Genesis — the first look; Tucson knocked back to four-star safety by ANCAPPOSTED BY Nigel Andretti ON 11 November 2015
HYUNDAI has released the first rendering of its new range-topping G90 luxury sedan, which is named EQ900 in Korea.
The elegantly designed, technology packed G90 hints at the recently-launched Genesis brand’s design identity and future direction.
Woong-Chul Yang, Head of Hyundai Motor R&D Center and Vice Chairman of Hyundai Motor, said: “Genesis’ new large luxury sedan G90 will deliver a concept of ‘New Luxury’ to our customers.
“The G90 sits at the pinnacle of the Genesis brand and demonstrates how we apply our human-centered values to give our customer true satisfaction in every aspect of the vehicle ownership experience.”
As the Genesis brand’s flagship model, G90 is a blueprint for change and innovation that will distinguish the Genesis brand and boasts a raft of world-best safety features and technological innovations to set itself apart in the luxury market.
G90 also showcases the Genesis brand’s hallmark design style ‘Athletic Elegance’, interpreted by the newly-formed Prestige Design Division to bring graceful and profound elegance to G90’s significant proportions.
Crowned by the Genesis emblem, the grand radiator grille combined with sophisticated headlamps communicates the car’s dynamic, future-orientated character. A theme that flows along a body-length character line to the long and agile rear lamp cluster completes the Athletic Elegance of G90.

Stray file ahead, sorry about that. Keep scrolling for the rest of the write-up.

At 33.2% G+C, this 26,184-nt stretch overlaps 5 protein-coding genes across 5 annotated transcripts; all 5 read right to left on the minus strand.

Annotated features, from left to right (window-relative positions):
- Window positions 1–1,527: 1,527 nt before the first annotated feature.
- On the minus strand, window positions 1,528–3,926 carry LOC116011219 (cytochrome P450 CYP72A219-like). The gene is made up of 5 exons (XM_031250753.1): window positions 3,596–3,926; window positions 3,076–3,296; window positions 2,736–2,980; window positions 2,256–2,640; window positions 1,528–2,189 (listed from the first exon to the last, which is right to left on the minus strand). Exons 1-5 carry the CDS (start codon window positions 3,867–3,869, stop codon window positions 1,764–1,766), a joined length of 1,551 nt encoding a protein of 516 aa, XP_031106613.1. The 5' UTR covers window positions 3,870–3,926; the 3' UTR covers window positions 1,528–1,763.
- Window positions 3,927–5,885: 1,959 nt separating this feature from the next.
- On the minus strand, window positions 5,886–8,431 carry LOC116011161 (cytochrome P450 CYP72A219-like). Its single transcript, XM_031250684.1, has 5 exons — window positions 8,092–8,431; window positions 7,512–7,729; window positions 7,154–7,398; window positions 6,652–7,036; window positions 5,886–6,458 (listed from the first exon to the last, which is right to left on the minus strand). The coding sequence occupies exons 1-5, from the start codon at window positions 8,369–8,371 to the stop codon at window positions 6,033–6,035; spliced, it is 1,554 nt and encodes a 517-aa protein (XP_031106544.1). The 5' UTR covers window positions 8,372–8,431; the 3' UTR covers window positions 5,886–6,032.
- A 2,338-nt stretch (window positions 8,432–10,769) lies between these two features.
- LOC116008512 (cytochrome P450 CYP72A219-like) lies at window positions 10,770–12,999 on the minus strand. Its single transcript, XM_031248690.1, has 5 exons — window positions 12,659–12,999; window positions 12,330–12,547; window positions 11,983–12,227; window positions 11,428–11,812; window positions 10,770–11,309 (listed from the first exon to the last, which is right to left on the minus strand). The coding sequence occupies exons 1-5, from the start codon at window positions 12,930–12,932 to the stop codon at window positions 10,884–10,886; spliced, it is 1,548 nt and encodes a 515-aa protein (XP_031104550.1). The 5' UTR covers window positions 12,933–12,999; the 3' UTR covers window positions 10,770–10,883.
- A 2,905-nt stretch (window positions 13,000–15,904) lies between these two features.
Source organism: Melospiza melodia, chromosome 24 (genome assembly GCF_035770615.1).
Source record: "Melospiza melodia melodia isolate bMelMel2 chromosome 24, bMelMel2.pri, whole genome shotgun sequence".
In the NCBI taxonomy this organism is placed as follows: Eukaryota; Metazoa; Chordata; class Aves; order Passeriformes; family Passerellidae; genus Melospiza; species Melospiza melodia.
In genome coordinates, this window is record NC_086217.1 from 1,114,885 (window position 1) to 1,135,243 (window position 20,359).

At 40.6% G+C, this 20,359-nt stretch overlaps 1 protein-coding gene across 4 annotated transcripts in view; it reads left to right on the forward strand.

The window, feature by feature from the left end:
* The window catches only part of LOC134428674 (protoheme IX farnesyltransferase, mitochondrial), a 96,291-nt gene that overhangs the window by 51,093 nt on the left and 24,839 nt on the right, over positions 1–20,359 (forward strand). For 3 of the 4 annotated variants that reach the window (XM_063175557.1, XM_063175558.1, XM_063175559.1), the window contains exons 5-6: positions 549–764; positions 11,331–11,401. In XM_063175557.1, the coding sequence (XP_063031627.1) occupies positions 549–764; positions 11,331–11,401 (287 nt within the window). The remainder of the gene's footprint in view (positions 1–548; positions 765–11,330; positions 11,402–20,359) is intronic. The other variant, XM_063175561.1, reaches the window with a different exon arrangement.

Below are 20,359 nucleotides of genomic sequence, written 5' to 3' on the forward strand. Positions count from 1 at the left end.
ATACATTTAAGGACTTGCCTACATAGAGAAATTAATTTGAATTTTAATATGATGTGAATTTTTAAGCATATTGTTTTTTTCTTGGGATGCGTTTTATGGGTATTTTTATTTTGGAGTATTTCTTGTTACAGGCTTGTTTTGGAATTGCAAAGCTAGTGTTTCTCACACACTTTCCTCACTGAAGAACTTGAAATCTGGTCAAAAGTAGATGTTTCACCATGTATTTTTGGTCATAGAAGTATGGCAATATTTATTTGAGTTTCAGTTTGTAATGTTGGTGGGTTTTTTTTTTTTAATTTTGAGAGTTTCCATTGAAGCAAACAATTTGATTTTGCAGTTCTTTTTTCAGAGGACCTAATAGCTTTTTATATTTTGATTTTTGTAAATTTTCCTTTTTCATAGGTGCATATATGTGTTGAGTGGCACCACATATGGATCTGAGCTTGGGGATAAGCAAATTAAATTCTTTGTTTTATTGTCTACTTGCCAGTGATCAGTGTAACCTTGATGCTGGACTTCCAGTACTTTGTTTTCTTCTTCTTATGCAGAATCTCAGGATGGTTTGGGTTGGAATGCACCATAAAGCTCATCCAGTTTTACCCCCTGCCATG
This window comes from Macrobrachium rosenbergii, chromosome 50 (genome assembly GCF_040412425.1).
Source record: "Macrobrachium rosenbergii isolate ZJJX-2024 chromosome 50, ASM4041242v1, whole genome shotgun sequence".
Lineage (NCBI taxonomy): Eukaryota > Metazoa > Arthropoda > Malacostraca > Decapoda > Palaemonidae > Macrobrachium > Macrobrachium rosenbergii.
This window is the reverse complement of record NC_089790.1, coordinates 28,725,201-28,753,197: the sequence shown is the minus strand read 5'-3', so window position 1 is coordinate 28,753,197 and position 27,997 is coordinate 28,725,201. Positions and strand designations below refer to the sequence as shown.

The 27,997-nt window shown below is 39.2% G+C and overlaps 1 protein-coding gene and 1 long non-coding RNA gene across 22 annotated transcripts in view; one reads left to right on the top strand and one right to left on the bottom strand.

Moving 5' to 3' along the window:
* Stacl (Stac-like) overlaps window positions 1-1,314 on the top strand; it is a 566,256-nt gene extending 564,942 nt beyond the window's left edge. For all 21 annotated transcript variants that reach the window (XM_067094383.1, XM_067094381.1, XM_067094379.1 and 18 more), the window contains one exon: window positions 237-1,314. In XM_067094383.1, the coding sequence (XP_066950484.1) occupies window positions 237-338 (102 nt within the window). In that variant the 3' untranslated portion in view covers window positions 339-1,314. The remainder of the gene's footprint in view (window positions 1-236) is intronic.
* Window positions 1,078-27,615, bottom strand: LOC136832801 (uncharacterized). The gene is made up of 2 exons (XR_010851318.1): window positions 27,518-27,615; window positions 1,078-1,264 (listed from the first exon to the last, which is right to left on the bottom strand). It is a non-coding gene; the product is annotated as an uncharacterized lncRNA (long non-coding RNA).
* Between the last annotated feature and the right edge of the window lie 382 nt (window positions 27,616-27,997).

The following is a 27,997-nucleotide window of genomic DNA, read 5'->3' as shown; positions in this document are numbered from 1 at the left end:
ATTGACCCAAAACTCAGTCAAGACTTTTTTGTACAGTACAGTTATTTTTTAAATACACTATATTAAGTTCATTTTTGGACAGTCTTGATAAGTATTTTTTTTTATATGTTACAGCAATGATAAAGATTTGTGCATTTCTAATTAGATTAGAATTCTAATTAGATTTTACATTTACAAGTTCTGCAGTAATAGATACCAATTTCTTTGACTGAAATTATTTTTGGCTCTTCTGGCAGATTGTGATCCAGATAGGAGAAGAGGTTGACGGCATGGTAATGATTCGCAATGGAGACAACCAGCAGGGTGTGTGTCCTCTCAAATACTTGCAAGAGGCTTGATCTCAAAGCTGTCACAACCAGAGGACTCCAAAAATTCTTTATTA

Hyundai says it will launch six new Genesis models by 2020. The G90 is scheduled to debut early next month in Korea.
Meanwhile, Hyundai suffered an unexpected set-back with its new Tucson SUV, with the mid-sized ix35 replacement scoring just four stars in the latest round of crash testing by the Australasian New Car Assessment Program (ANCAP).
This is in direct contrast to the European-spec car, which has received a five-star Euro NCAP rating.
While the Tucson Active X front-wheel drive that was tested by ANCAP at its Sydney facility scored highly across the gamut of the ANCAP tests – including six perfect scores for occupant protection from a possible eight – it was marked down for exposing the driver’s lower left leg to injury in the 64km/h frontal offset crash test.
As a result, ANCAP marked it 0.41 out of a possible four for the ‘occupant safety: lower leg’ category, dragging its result down to a final score of four stars out of a possible five.
“The result is disappointing and unexpected for a new vehicle in this competitive class,” ANCAP chief executive officer James Goodwin said in a statement.
“Testing revealed the structural integrity of the driver footwell was compromised in the frontal offset test and there was also excessive movement of the brake pedal, meaning the vehicle could not achieve five stars.”
“While the Tucson performed well overall, and is inherently strong and safe, it is not the maximum five-star result the vehicle was designed to achieve,” said HMCA public relations manager Bill Thomas in a statement.
“It does not match the five-star Euro NCAP rating recently awarded to Tucson, nor does it match the five-star score achieved by Hyundai Motor Company during its own internal testing.
“Hyundai Motor Company engineers are currently examining the data from the ANCAP 64km/h frontal offset test in order to determine what changes may be necessary to achieve a five-star score.”